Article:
There are five caches hidden within walking distance of the reserve car park, and you can walk a circuit to try and discover them all. The first was easy enough to find – a camouflaged box, containing stickers and a toy car, hidden under a boardwalk.

After a little exploration we had found three more – although one remained stubbornly elusive.

Along the way we enjoyed the delights of Westhay Moor – a beautiful area of glistening lakes, pools and ditches and home to darting dragonflies – and kept our eyes peeled for otters and little grebes, which are often seen at the nature reserve. There are two bird hides on the marked trail, where views across the reedbeds may offer glimpses of reed warblers, or marsh harriers searching for prey.

A little further south, more geocaching opportunities are on offer at Ham Wall. This RSPB nature reserve is one of the best places in the UK to see a starling murmuration – when, just before dusk, millions of starlings fly in huge swirling clouds before roosting in the reedbeds.  

Kingfishers, barn owls and bitterns are regularly seen at the reserve – and during our walk we spotted a pair of great crested grebes and a roe deer.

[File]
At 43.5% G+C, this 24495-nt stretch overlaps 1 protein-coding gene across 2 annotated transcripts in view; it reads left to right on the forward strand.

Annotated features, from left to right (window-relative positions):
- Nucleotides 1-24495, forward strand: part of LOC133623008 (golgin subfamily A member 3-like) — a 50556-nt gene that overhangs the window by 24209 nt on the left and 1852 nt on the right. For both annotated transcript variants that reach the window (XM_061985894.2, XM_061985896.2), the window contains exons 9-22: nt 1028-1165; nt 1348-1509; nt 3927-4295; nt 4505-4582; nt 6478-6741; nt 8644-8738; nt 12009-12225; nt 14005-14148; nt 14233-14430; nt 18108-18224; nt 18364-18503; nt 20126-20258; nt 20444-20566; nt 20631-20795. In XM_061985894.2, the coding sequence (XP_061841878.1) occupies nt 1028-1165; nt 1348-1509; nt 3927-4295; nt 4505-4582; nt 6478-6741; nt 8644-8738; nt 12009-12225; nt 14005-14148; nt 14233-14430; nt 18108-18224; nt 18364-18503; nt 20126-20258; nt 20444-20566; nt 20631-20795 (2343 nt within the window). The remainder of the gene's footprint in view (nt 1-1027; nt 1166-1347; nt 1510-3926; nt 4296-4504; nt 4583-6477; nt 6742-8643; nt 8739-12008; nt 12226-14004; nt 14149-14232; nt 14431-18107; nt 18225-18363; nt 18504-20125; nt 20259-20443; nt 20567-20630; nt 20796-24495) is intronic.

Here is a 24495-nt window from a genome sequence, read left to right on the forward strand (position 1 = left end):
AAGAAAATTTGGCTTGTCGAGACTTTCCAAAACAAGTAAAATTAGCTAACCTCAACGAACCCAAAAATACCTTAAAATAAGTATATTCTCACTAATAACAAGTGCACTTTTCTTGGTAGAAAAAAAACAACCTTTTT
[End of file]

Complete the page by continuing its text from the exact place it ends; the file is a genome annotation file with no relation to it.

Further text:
There are six caches to find within an easy walking circuit around the reserve. Some are easier to find than others, including some tiny containers containing just a log book. On a sunny day, the circular walk that links this series of caches is fabulous: birdsong abounds and there’s always lots of activity out on the water, viewable from one of the hides or platforms.

Having treasure to find at regular points around a circular trail undoubtedly makes a walk more fun – it certainly worked for our kids. And, who knows – your own reluctant walkers might actually enjoy themselves!


What am I looking for?

Geocache containers come in all shapes and sizes. The smallest may be a 35mm film canister containing a tiny pencil and log book. Other caches can much bigger boxes or container – some are as big as a shoe box or bucket – and may contain a selection of prizes. It’s even possible to find specially adapted items such as fir cones or tennis balls that contain a cache.

Hiding locations vary widely. Try looking under the seats of benches. Sometimes containers are magnetized so that they can be attached to vertical surfaces. In wooded areas, caches may be hidden in holes in trees, under roots or covered with leaves. If you’re struggling to find a cache, spend some time looking closely at the surrounding environment and ask yourself “If I was trying to hide something, where would I put it?”

Happy hunting!

Green Adventures August 2015

Where to stay:

Barrow Farm Barns are luxury self-catering cottages and lodges situated between Glastonbury and Wells and just a short drive from the Avalon Marshes.

The lodges are modern and spacious and sleep 4 people in two bedrooms. They have been recently built using sustainable materials, with energy-efficient lighting, under-floor heating and good insulation.

Geocaching in Somerset